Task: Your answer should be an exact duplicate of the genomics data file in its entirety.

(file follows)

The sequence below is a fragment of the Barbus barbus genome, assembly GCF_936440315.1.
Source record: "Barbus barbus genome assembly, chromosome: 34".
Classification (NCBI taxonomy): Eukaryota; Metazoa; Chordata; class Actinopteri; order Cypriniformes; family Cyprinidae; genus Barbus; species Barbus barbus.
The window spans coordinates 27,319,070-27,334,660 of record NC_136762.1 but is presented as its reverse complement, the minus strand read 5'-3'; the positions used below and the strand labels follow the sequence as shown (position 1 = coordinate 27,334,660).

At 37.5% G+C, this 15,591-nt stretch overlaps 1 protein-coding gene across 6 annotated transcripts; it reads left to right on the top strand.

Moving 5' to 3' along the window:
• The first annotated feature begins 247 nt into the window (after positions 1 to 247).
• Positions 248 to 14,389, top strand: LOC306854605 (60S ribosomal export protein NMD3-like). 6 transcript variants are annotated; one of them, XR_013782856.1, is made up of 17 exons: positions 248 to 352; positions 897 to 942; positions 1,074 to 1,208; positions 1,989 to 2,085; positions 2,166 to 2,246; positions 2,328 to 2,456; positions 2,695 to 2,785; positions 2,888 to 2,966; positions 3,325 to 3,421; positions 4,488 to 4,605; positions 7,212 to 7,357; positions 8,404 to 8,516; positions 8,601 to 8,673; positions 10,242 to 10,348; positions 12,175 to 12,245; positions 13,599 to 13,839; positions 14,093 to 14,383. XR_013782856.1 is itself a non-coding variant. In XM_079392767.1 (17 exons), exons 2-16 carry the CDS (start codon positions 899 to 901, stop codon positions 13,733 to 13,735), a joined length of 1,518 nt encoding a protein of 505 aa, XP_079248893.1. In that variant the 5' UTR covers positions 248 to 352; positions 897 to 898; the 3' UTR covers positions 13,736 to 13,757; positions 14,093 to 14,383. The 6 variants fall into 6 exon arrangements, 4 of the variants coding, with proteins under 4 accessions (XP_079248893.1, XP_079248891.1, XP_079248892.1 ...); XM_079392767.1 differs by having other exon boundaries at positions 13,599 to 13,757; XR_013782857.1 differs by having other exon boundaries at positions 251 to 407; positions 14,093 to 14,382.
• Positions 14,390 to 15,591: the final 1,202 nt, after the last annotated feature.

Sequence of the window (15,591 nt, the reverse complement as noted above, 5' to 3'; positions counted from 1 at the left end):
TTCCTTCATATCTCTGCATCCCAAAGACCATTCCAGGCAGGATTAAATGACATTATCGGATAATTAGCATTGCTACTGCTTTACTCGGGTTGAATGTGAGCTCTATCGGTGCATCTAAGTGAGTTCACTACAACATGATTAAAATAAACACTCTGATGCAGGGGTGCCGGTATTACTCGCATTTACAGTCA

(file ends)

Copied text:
The sequence below is a fragment of the Barbus barbus genome, assembly GCF_936440315.1.
Source record: "Barbus barbus genome assembly, chromosome: 34".
Classification (NCBI taxonomy): Eukaryota; Metazoa; Chordata; class Actinopteri; order Cypriniformes; family Cyprinidae; genus Barbus; species Barbus barbus.
The window spans coordinates 27,319,070-27,334,660 of record NC_136762.1 but is presented as its reverse complement, the minus strand read 5'-3'; the positions used below and the strand labels follow the sequence as shown (position 1 = coordinate 27,334,660).

At 37.5% G+C, this 15,591-nt stretch overlaps 1 protein-coding gene across 6 annotated transcripts; it reads left to right on the top strand.

Moving 5' to 3' along the window:
• The first annotated feature begins 247 nt into the window (after positions 1 to 247).
• Positions 248 to 14,389, top strand: LOC306854605 (60S ribosomal export protein NMD3-like). 6 transcript variants are annotated; one of them, XR_013782856.1, is made up of 17 exons: positions 248 to 352; positions 897 to 942; positions 1,074 to 1,208; positions 1,989 to 2,085; positions 2,166 to 2,246; positions 2,328 to 2,456; positions 2,695 to 2,785; positions 2,888 to 2,966; positions 3,325 to 3,421; positions 4,488 to 4,605; positions 7,212 to 7,357; positions 8,404 to 8,516; positions 8,601 to 8,673; positions 10,242 to 10,348; positions 12,175 to 12,245; positions 13,599 to 13,839; positions 14,093 to 14,383. XR_013782856.1 is itself a non-coding variant. In XM_079392767.1 (17 exons), exons 2-16 carry the CDS (start codon positions 899 to 901, stop codon positions 13,733 to 13,735), a joined length of 1,518 nt encoding a protein of 505 aa, XP_079248893.1. In that variant the 5' UTR covers positions 248 to 352; positions 897 to 898; the 3' UTR covers positions 13,736 to 13,757; positions 14,093 to 14,383. The 6 variants fall into 6 exon arrangements, 4 of the variants coding, with proteins under 4 accessions (XP_079248893.1, XP_079248891.1, XP_079248892.1 ...); XM_079392767.1 differs by having other exon boundaries at positions 13,599 to 13,757; XR_013782857.1 differs by having other exon boundaries at positions 251 to 407; positions 14,093 to 14,382.
• Positions 14,390 to 15,591: the final 1,202 nt, after the last annotated feature.

Sequence of the window (15,591 nt, the reverse complement as noted above, 5' to 3'; positions counted from 1 at the left end):
TTCCTTCATATCTCTGCATCCCAAAGACCATTCCAGGCAGGATTAAATGACATTATCGGATAATTAGCATTGCTACTGCTTTACTCGGGTTGAATGTGAGCTCTATCGGTGCATCTAAGTGAGTTCACTACAACATGATTAAAATAAACACTCTGATGCAGGGGTGCCGGTATTACTCGCATTTACAGTCA